The most egregious abuse of this approach to gathering so-called data came to light just a couple of weeks ago when it was reported that the World Economic Forum, those nice people who organize lovely meetings from the great and not so good, had ranked South Africa as 143 out of 144 countries for teaching mathematics and science, slightly ahead of Yemen. Now this extreme result may be true but you would certainly think that such a ranking would be done on the basis of objective criteria like children’s test score in exams etc. Not a chance, instead the WEF used the Delphic approach and asked 45 executives in South Africa ‘How would you assess the quality of mathematics and science education in your country’s schools’. It is well known that the South African education system is seriously flawed but this ranking tells us more about the professionalism of the WEF which published this ‘evidence’ than it does about the South Africa education system. Throughout much of the developing world policy makers are making a fetish of their ranking on these sorts of economic beauty contests created in Washington and Switzerland and if they fall in a ranking they consider it a reflection on their economic virility. Last week the Economist Intelligence Unit issued its own results from the company’s economic beauty contest on which country’s are most investor friendly.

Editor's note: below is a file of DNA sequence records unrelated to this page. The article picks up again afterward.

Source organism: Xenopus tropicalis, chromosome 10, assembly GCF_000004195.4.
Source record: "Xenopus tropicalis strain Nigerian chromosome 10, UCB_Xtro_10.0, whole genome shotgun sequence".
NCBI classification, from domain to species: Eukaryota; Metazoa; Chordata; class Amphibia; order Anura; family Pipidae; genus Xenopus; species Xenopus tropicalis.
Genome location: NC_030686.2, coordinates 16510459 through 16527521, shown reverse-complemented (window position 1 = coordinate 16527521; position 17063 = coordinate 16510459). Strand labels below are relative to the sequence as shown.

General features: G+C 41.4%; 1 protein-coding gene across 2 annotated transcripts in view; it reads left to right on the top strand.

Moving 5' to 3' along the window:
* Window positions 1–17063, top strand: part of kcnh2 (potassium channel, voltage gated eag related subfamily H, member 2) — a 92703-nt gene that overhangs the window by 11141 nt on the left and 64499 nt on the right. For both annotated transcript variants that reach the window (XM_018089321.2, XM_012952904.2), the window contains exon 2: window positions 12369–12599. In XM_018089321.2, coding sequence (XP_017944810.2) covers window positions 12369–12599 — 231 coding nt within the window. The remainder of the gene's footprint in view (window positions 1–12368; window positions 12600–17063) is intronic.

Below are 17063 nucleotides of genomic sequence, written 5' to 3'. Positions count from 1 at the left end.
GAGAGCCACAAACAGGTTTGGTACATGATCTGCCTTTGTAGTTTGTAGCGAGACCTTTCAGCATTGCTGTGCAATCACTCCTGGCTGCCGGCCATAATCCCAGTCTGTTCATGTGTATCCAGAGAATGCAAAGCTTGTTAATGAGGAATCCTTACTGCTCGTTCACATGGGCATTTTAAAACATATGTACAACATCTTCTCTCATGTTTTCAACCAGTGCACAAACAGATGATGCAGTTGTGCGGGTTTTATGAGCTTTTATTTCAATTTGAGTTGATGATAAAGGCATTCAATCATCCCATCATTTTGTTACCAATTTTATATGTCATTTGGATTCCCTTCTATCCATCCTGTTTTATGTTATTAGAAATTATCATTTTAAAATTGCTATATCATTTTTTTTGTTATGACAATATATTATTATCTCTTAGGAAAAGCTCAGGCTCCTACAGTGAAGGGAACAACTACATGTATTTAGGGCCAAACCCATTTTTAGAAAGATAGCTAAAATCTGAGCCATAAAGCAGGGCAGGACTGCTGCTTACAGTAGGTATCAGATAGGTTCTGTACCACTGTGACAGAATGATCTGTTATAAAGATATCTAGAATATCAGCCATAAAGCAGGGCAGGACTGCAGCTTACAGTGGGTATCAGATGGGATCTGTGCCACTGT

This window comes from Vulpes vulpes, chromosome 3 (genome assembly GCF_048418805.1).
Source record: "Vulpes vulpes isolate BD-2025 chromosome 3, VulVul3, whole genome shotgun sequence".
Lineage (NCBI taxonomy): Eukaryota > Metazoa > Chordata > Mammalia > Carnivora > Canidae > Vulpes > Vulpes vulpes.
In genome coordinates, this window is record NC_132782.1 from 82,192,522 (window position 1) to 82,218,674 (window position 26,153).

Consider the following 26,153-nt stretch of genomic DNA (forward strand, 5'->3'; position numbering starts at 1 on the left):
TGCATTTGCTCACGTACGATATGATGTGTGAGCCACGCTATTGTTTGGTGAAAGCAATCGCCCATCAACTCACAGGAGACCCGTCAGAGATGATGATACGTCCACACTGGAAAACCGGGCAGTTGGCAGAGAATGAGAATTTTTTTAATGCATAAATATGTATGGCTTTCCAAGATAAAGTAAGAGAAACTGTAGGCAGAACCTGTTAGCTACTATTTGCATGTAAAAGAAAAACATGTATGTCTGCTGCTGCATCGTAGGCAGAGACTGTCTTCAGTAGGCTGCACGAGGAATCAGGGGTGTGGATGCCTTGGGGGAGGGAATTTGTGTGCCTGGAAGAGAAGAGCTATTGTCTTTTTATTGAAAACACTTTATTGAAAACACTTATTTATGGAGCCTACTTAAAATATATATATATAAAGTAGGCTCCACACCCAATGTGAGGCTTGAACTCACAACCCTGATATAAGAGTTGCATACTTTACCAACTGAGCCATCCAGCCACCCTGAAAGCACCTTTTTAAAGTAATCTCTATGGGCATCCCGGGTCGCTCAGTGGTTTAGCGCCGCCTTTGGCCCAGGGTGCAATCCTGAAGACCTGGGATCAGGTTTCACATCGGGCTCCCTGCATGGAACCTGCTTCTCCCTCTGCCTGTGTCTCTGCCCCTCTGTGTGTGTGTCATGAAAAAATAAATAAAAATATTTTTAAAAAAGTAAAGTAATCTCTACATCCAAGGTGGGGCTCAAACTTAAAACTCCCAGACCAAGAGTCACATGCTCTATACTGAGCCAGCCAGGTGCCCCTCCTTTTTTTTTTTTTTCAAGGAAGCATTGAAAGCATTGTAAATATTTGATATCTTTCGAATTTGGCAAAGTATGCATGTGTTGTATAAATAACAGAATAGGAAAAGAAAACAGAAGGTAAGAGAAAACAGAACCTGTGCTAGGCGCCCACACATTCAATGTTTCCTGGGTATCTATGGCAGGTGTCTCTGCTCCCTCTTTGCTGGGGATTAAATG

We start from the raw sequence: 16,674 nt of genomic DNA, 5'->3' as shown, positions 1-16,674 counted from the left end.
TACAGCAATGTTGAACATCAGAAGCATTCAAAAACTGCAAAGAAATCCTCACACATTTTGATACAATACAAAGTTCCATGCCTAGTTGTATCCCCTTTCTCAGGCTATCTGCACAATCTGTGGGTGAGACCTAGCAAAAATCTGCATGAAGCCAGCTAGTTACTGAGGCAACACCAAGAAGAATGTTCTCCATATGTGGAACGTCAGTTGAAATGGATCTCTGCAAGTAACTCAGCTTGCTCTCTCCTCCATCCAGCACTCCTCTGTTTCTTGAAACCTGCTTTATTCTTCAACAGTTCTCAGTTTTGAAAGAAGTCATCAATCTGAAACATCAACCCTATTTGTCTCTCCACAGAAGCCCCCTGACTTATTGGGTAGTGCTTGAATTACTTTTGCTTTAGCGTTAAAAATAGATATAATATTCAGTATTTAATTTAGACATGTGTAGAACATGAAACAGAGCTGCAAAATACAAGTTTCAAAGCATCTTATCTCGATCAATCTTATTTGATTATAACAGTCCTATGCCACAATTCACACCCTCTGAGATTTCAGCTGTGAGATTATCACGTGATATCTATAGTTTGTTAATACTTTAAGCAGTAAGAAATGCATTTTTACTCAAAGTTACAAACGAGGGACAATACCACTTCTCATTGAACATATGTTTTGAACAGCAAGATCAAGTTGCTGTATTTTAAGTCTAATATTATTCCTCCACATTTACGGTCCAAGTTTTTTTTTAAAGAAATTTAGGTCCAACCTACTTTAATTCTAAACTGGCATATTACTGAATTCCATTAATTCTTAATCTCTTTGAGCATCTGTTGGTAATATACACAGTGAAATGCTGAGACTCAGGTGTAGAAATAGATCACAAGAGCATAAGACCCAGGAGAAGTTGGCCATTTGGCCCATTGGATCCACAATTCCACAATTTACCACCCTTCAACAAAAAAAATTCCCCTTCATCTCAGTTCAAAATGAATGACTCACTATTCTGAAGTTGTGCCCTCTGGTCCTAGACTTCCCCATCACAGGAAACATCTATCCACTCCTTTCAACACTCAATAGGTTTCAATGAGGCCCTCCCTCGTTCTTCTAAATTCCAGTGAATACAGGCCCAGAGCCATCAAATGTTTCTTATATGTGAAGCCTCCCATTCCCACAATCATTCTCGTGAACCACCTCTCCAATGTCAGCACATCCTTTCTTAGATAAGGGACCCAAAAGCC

While its results are better quality than most as only half its measures are based on opinions it comes with a list and ranking similar to most other agencies. The ten best countries to invest in were all developed and very rich countries ranging from Singapore to Canada to Australia but investor friendly doesn’t necessarily equal profitable. Only dollars and cents and not opinions will tell you what is profitable but gathering that data is very expensive. Being unfriendly to business does not help a country but in fact those countries that have over the last decade been the most attractive to investors ( eg China India, Brazil etc ) are by no means amongst the most business friendly in any of the indexes used. The WEF and the World Bank who increasingly use opinion surveys as though they were facts should listen to my grand mother’s sage advice as she was far closer to the Delphic Oracle than many of the people they interview. As a child she would advise me that if I have nothing useful to say then I simply should not talk. I learned in Tanzania that bad and inaccurate data often creates horrendous policy and so it may be wise to say nothing.

These are the views of Professor Roman Grynberg and not necessarily any institution with which he is affiliated